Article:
The Power of Many: Collaborative Research Findings

The Ensemble seeks to connect and inform all people who are committed to ensemble music education for youth empowerment and social change.

The Power of Many: Collaborative Research Findings

Dennie Palmer Wolf, Steven Holochwost, and Judith Hill Bose, WolfBrown Associates


The news is in! Three years, twelve sites, 764 3rd- to 5th-graders, a research team from WolfBrown and the Longy School of Music, and hours of collaboration have yielded robust findings – and big questions – for the field of El Sistema-inspired teaching and learning: Here are some of the most significant findings.

• Students exhibited significant growth in their ability to play their instruments. We measured musical growth using internationally accepted standards, with established inter-rater reliability on familiar and new excerpts. Young musicians show the steepest rates of growth during their first two years. By the third year of study, students are still exhibiting growth, but at a much slower rate.

While it is important to be able to show that our students are growing as individual musicians (as well as ensemble players), and to reach beyond anecdotal reports of musical progress, the findings also raise important questions for the field. For instance, is a steep incline followed by more gradual growth a to-be-expected pattern of acquiring a complex skill, or should programs think differently about how to challenge and engage older players?

• Students in El Sistema-inspired programs for 2 to 3 years report higher levels of growth mindset than their peers who do not participate in an El Sistema program. After only one year of participation, El Sistema students report rising levels of growth mindset when they describe how they take on challenges as musicians. By their second year in the program, young musicians also report higher levels of growth mindset for themselves in school (as compared with their peers who are not participating). Growth mindset is the belief that one’s basic qualities – such as intelligence or musical ability – are due to one’s actions and efforts rather than to a fixed trait or talent. This is an important finding, as there is increasing evidence that growth mindset may be a vital ingredient in both school and life success.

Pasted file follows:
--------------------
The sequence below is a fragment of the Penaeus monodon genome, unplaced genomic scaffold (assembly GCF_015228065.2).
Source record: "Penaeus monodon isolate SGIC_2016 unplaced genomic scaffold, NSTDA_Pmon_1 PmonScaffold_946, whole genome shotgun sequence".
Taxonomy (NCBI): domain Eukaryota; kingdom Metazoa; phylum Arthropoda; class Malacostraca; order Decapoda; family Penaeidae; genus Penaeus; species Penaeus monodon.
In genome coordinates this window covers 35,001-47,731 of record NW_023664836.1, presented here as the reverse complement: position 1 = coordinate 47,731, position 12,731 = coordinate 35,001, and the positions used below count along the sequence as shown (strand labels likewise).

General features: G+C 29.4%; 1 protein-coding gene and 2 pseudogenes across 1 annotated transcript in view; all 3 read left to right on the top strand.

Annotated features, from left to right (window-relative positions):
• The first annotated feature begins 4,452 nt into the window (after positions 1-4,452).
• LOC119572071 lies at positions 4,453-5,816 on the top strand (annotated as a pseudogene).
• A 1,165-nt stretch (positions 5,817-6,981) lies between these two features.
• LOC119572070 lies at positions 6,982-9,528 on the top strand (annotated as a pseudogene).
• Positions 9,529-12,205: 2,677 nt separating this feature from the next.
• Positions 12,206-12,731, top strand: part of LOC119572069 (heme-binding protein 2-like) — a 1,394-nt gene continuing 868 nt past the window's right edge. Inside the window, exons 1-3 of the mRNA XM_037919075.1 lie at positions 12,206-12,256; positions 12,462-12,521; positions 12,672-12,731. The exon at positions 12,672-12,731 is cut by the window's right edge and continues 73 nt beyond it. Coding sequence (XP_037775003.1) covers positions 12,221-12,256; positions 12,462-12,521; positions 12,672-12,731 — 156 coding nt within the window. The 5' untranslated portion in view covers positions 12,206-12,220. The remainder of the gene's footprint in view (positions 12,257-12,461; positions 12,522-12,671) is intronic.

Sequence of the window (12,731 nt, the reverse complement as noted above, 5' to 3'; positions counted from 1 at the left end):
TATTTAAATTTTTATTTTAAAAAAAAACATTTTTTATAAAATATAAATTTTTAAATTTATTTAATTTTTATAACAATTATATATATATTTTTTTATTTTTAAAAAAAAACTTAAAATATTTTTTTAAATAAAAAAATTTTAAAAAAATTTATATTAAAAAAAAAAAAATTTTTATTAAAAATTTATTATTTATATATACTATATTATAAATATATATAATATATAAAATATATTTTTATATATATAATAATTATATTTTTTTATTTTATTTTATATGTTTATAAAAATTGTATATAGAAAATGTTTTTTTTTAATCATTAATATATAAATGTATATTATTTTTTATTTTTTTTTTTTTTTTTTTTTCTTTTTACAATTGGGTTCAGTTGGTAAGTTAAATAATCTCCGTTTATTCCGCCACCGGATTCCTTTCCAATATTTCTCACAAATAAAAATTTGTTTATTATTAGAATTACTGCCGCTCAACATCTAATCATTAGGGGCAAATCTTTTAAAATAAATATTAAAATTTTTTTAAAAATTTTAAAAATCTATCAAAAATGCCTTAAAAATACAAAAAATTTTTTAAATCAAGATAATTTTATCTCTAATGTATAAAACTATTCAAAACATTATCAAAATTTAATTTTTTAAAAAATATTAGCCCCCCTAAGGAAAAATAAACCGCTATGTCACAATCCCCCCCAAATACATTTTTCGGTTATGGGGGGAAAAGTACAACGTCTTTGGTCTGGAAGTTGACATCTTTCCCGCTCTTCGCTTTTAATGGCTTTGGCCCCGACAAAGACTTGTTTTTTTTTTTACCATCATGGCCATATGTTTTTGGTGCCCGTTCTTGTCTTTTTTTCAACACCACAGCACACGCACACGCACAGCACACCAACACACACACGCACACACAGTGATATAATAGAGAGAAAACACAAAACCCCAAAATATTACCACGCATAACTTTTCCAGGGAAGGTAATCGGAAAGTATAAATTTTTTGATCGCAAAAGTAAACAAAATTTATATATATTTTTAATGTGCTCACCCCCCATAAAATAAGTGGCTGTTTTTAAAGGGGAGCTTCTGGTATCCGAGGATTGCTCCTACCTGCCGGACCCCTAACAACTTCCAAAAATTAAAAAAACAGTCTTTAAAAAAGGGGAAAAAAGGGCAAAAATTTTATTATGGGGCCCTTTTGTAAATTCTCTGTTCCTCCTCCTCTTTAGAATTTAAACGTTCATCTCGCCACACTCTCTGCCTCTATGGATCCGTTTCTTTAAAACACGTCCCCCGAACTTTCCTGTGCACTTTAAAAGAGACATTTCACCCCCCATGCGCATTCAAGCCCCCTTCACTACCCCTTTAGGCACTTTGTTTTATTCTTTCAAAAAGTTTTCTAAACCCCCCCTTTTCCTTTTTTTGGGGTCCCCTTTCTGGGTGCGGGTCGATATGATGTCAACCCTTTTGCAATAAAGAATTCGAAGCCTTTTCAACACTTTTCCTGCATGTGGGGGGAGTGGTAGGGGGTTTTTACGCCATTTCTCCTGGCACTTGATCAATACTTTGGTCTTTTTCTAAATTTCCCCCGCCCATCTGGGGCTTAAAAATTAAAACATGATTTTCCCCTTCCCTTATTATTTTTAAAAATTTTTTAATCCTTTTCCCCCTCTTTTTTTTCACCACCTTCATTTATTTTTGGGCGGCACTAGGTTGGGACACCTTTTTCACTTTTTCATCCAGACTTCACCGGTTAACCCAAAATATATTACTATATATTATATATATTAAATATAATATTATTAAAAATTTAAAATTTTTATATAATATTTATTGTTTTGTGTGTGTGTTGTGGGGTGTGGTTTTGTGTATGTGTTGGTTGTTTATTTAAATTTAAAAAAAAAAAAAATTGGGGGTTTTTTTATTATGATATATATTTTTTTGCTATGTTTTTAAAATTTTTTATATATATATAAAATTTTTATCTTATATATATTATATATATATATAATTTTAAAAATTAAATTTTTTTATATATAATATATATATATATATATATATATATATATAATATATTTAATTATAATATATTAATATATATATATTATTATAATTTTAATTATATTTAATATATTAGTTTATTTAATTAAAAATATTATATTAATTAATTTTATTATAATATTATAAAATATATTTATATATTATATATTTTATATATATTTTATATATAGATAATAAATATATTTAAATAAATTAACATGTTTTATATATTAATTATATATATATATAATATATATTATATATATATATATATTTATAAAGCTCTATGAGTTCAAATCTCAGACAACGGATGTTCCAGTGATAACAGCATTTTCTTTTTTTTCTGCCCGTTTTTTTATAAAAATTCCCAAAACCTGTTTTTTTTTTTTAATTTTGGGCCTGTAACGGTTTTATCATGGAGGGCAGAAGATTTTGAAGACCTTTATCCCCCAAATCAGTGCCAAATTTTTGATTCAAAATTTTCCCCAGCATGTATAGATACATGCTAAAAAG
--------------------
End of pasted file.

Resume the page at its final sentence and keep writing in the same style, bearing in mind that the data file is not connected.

Based on this evidence, it is well worth asking if the field can identify and share the daily practices that produce these growth mindset gains. Would students experience even more benefits of adopting a growth mindset if it were more consciously nurtured in their musical studies? If it takes 2-3 years for children to experience the deepest benefits – those that seem to transfer beyond music – how does that change our thinking about program retention? What can programs do to help students persist, so that they are able to reach the full potential of this development?

• Boys in El Sistema-inspired programs exhibit higher rates of growth in cooperation, perseverance, and academic self-concept than their peers who are not enrolled. This correlates with findings of a recent study completed in Venezuela, and also speaks to how many classrooms struggle to engage boys.

Does this finding ensue because demanding music programs provide an unusually active and embodied setting where boys can take up these skills? Or is it because current measures are particularly sensitive to detecting changes in young males, while not equally well attuned to changes in young female students? Where should we be looking, and with what tools, to discern possible changes in girls and young women?

Perhaps the biggest takeaway is the following: When unequal access to arts learning cuts some children off from sustained arts education, they lose more than the chance to play an instrument (or act, or draw). Those inequalities also exclude them from settings where they can flourish emotionally and socially, developing engagement, growth mindset, and self-regulation – skills that will matter throughout their lives.

The study has yielded more than research findings. By working together as a collective effort, sites and researchers have developed a set of measures that can be effectively and authentically embedded in El Sistema-inspired programs and administered by program staff. These measures can be used in a wide range of settings to investigate the effects of early orchestral experiences for elementary-age children. You can now access all of these measures, as well as detailed descriptions, instructions for implementation, and reference materials, at:

Colleagues at 12 different sites across the country have paved the way for all of us to join together in a continued effort at a national evaluation of El Sistema-inspired learning in this country. For the first time, this allows us to understand not only the variety of development at our individual sites, but also the growth and challenges of our national movement.


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